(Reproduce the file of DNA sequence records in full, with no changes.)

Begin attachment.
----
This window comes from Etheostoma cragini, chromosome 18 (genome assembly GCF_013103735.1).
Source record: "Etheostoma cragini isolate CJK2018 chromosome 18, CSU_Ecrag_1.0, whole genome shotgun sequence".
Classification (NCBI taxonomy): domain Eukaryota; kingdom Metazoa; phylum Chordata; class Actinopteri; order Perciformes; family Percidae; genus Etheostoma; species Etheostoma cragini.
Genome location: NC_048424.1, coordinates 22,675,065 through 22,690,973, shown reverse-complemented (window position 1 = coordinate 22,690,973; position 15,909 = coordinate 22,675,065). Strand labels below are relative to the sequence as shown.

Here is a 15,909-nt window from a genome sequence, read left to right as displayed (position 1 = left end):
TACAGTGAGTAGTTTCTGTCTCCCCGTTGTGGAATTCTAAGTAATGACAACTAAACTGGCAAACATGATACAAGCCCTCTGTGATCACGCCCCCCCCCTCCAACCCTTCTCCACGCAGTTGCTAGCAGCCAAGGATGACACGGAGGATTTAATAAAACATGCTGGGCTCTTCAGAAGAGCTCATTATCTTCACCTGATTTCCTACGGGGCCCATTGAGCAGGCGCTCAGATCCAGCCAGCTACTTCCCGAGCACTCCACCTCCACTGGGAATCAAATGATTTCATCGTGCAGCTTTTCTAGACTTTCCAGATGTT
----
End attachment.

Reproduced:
This window comes from Etheostoma cragini, chromosome 18 (genome assembly GCF_013103735.1).
Source record: "Etheostoma cragini isolate CJK2018 chromosome 18, CSU_Ecrag_1.0, whole genome shotgun sequence".
Classification (NCBI taxonomy): domain Eukaryota; kingdom Metazoa; phylum Chordata; class Actinopteri; order Perciformes; family Percidae; genus Etheostoma; species Etheostoma cragini.
Genome location: NC_048424.1, coordinates 22,675,065 through 22,690,973, shown reverse-complemented (window position 1 = coordinate 22,690,973; position 15,909 = coordinate 22,675,065). Strand labels below are relative to the sequence as shown.

Here is a 15,909-nt window from a genome sequence, read left to right as displayed (position 1 = left end):
TACAGTGAGTAGTTTCTGTCTCCCCGTTGTGGAATTCTAAGTAATGACAACTAAACTGGCAAACATGATACAAGCCCTCTGTGATCACGCCCCCCCCCTCCAACCCTTCTCCACGCAGTTGCTAGCAGCCAAGGATGACACGGAGGATTTAATAAAACATGCTGGGCTCTTCAGAAGAGCTCATTATCTTCACCTGATTTCCTACGGGGCCCATTGAGCAGGCGCTCAGATCCAGCCAGCTACTTCCCGAGCACTCCACCTCCACTGGGAATCAAATGATTTCATCGTGCAGCTTTTCTAGACTTTCCAGATGTT